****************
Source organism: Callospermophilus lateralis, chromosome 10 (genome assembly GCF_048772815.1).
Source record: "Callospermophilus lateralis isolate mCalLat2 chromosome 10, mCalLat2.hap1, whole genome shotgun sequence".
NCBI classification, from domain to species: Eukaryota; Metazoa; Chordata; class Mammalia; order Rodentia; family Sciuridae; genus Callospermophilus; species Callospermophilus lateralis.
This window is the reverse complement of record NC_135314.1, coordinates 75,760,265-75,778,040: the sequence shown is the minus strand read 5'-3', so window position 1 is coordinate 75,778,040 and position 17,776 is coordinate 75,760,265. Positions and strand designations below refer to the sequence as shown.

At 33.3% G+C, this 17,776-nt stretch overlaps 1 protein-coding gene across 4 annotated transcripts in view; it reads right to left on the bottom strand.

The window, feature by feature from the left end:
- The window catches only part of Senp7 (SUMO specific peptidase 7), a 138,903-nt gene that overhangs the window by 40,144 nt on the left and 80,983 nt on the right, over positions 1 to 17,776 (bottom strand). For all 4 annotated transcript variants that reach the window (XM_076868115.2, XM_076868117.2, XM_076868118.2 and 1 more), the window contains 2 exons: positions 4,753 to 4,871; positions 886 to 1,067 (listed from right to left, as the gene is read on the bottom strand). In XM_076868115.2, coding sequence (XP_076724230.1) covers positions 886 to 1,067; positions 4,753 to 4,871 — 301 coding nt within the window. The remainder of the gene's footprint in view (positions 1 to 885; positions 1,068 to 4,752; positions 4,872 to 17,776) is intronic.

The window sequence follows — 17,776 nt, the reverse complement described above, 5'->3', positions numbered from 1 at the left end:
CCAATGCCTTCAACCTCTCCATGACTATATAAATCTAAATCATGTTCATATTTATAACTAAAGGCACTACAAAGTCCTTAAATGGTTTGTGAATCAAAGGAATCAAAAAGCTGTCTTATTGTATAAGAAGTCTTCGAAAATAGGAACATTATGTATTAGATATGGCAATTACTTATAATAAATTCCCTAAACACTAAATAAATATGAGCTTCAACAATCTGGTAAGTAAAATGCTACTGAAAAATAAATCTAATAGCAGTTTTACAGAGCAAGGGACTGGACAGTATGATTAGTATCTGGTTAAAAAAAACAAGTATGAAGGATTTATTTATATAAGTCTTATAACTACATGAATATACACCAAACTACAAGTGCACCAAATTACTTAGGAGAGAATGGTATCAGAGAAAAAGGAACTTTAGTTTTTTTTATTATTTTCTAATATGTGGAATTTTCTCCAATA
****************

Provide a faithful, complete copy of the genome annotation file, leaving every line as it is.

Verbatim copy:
Source organism: Callospermophilus lateralis, chromosome 10 (genome assembly GCF_048772815.1).
Source record: "Callospermophilus lateralis isolate mCalLat2 chromosome 10, mCalLat2.hap1, whole genome shotgun sequence".
NCBI classification, from domain to species: Eukaryota; Metazoa; Chordata; class Mammalia; order Rodentia; family Sciuridae; genus Callospermophilus; species Callospermophilus lateralis.
This window is the reverse complement of record NC_135314.1, coordinates 75,760,265-75,778,040: the sequence shown is the minus strand read 5'-3', so window position 1 is coordinate 75,778,040 and position 17,776 is coordinate 75,760,265. Positions and strand designations below refer to the sequence as shown.

At 33.3% G+C, this 17,776-nt stretch overlaps 1 protein-coding gene across 4 annotated transcripts in view; it reads right to left on the bottom strand.

The window, feature by feature from the left end:
- The window catches only part of Senp7 (SUMO specific peptidase 7), a 138,903-nt gene that overhangs the window by 40,144 nt on the left and 80,983 nt on the right, over positions 1 to 17,776 (bottom strand). For all 4 annotated transcript variants that reach the window (XM_076868115.2, XM_076868117.2, XM_076868118.2 and 1 more), the window contains 2 exons: positions 4,753 to 4,871; positions 886 to 1,067 (listed from right to left, as the gene is read on the bottom strand). In XM_076868115.2, coding sequence (XP_076724230.1) covers positions 886 to 1,067; positions 4,753 to 4,871 — 301 coding nt within the window. The remainder of the gene's footprint in view (positions 1 to 885; positions 1,068 to 4,752; positions 4,872 to 17,776) is intronic.

The window sequence follows — 17,776 nt, the reverse complement described above, 5'->3', positions numbered from 1 at the left end:
CCAATGCCTTCAACCTCTCCATGACTATATAAATCTAAATCATGTTCATATTTATAACTAAAGGCACTACAAAGTCCTTAAATGGTTTGTGAATCAAAGGAATCAAAAAGCTGTCTTATTGTATAAGAAGTCTTCGAAAATAGGAACATTATGTATTAGATATGGCAATTACTTATAATAAATTCCCTAAACACTAAATAAATATGAGCTTCAACAATCTGGTAAGTAAAATGCTACTGAAAAATAAATCTAATAGCAGTTTTACAGAGCAAGGGACTGGACAGTATGATTAGTATCTGGTTAAAAAAAACAAGTATGAAGGATTTATTTATATAAGTCTTATAACTACATGAATATACACCAAACTACAAGTGCACCAAATTACTTAGGAGAGAATGGTATCAGAGAAAAAGGAACTTTAGTTTTTTTTATTATTTTCTAATATGTGGAATTTTCTCCAATA